I used to say that “Wendigo” was the worst episode of Supernatural. It’s definitely the second-best of the two I’ve re-watched so far! But I think I disliked it because of the terrible monster effects, which were a let-down after the Japanese horror-movie level ghost effects of the pilot. Maybe I’ve come around, like Erik Kripke has, as summarized on the Supernatural Wiki:
Eric Kripke had long been critical of this episode, particularly because he felt the creature wasn’t successfully scary. “He looked more like Gollum’s tall, gangly cousin than anything else”, he says in Supernatural: The Official Companion Season 2. However on February 11, 2018 he tweeted: “I have something shocking, even sacrilegious to say: I watched #Wendigo with my son for the first time in over 10 years. And it wasn’t bad at all. 2005 effects were lame, but it was scary. Plus young Han Solo! I’m taking it off my shit list. #spnfamily @cw_spn”
I also used to say that even bad episodes of Supernatural yielded character gold. “Wendigo” is no exception. Looking back, I see how early the show established how the boys communicate through the car. Sam is still reeling from seeing Jessica die the same way his mother died. Dean, clearly still feeling responsible for taking care of his brother (remember the line “It’s okay, Sammy” from the pilot?), tries to console Sam by offering to let him drive the Impala. Dean also issues a statement of purpose when he shows Sam their father’s journal: “This is Dad’s single most valuable possession—everything he knows about every evil thing is in here. And he’s passed it on to us. I think he wants us to pick up where he left off. You know, saving people, hunting things. The family business.” When Sam asks why, Dean elaborates: “I figure our family’s so screwed to hell, maybe we can help some others. Makes things a little bit more bearable.” (Quotes are from the transcript on the Supernatural Wiki.)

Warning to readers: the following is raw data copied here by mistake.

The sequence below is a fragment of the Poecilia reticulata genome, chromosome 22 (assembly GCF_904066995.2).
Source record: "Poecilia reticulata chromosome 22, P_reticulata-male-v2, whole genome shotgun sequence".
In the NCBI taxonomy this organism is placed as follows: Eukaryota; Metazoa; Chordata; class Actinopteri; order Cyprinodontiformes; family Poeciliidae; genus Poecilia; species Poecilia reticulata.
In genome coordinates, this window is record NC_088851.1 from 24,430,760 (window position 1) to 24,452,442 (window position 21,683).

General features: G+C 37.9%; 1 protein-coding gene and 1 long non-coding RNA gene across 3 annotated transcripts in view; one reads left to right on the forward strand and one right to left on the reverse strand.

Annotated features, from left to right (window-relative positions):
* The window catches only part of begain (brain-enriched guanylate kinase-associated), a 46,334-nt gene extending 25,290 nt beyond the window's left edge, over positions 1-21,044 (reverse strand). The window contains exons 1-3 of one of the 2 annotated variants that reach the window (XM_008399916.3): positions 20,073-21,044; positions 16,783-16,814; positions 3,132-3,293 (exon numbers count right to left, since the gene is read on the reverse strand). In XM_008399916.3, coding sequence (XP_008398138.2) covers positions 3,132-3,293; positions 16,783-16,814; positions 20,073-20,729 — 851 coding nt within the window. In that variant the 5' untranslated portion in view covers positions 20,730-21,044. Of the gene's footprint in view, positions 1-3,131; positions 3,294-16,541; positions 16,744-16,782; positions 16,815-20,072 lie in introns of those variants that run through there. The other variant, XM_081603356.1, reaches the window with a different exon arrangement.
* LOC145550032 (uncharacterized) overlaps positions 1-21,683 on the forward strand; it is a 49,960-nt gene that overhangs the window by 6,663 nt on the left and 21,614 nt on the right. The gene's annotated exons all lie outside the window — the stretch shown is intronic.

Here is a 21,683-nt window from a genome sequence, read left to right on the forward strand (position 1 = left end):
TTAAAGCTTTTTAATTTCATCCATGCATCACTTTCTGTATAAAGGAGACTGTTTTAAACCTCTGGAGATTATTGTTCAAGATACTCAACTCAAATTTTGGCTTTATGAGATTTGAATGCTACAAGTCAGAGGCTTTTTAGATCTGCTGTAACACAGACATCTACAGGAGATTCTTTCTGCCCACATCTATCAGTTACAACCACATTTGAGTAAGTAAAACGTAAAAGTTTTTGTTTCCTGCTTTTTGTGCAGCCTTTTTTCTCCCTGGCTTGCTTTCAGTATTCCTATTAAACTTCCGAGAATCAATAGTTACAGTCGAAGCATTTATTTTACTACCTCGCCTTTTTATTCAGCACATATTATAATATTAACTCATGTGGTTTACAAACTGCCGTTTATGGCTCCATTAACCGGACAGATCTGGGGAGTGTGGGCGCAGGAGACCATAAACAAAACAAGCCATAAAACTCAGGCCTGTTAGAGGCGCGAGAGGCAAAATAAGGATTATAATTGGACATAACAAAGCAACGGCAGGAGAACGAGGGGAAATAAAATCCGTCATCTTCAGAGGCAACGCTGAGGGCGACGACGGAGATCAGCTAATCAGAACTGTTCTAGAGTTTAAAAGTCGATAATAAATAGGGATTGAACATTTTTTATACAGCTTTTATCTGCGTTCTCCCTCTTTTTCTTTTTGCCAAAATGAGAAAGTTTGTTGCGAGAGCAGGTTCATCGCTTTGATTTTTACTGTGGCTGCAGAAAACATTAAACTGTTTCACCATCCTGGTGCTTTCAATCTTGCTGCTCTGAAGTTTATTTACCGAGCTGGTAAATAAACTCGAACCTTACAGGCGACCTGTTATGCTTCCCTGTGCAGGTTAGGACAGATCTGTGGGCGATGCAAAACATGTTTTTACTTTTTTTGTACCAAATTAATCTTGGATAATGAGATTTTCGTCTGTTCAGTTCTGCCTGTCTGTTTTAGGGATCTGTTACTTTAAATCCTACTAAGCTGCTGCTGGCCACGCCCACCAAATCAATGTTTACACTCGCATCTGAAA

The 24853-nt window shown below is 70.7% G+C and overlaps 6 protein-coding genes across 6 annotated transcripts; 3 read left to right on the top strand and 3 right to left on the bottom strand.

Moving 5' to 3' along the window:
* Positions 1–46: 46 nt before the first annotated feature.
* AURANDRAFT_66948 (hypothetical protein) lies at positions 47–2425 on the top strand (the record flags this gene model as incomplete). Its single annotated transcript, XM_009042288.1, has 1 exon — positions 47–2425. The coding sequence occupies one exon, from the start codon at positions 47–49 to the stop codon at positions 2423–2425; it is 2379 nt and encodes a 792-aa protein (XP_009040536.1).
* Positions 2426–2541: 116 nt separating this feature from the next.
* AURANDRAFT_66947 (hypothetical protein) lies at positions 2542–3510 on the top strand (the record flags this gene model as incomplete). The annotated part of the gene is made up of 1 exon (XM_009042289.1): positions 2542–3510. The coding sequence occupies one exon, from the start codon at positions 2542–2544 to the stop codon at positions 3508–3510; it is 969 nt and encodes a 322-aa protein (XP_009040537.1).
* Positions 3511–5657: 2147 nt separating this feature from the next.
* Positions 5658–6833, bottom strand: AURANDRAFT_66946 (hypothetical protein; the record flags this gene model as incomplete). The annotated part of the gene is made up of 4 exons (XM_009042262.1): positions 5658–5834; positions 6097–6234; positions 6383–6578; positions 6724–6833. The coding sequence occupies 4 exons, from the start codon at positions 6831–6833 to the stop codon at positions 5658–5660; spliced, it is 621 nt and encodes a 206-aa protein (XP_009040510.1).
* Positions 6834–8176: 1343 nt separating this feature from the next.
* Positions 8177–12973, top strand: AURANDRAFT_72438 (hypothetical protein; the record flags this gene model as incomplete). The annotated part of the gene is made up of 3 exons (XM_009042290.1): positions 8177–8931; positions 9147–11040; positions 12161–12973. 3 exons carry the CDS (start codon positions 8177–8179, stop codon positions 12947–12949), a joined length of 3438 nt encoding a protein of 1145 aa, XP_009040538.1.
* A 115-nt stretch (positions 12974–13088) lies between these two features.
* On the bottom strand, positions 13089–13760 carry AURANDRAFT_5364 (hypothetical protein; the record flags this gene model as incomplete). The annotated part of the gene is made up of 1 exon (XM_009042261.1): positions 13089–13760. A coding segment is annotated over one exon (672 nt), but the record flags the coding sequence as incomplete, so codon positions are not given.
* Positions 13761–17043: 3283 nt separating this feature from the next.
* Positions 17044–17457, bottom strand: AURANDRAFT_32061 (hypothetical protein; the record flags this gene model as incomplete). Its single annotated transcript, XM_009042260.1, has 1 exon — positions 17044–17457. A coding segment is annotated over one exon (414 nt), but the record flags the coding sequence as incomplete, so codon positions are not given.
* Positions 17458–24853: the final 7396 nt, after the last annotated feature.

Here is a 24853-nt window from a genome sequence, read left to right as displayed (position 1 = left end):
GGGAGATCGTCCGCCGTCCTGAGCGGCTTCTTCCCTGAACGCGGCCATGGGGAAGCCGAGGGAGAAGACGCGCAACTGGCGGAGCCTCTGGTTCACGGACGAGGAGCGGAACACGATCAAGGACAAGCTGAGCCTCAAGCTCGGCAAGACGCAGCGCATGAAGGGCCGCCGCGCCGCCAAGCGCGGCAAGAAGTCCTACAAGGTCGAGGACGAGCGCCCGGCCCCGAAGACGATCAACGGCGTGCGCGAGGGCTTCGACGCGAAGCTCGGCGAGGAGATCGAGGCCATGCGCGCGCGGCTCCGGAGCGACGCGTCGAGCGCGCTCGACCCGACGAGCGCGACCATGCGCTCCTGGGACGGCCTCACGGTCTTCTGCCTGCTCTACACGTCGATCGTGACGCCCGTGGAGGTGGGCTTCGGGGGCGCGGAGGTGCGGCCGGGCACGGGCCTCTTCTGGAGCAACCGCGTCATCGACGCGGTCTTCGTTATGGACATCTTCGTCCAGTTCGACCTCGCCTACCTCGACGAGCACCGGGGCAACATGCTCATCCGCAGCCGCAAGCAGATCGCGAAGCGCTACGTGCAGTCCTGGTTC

Another Supernatural trope established in this episode is the moment when the person they’re helping figures out the boys are not who they say they are, the “You’re not really park rangers / FBI / from the phone company / etc.” moment. As soon as the key normie figures this out, the boys drop their masks, and they can work cooperatively.
I didn’t know it at the time, but the pilot was shot in LA, and when the show was picked up for a full season, the cast learned that they would be moving to Vancouver. Vancouver made good with some of its finest filmed-in-Vancouver talent, including Callum Keith Rennie and Gina Holden. The episode also featured small roles for Alden Ehrenreich, who would later star as young Han Solo, and a minuscule role for future Glee star Cory Montieth.
- Episode 1.01 “Pilot”
- Episode 2.01 “Wendigo”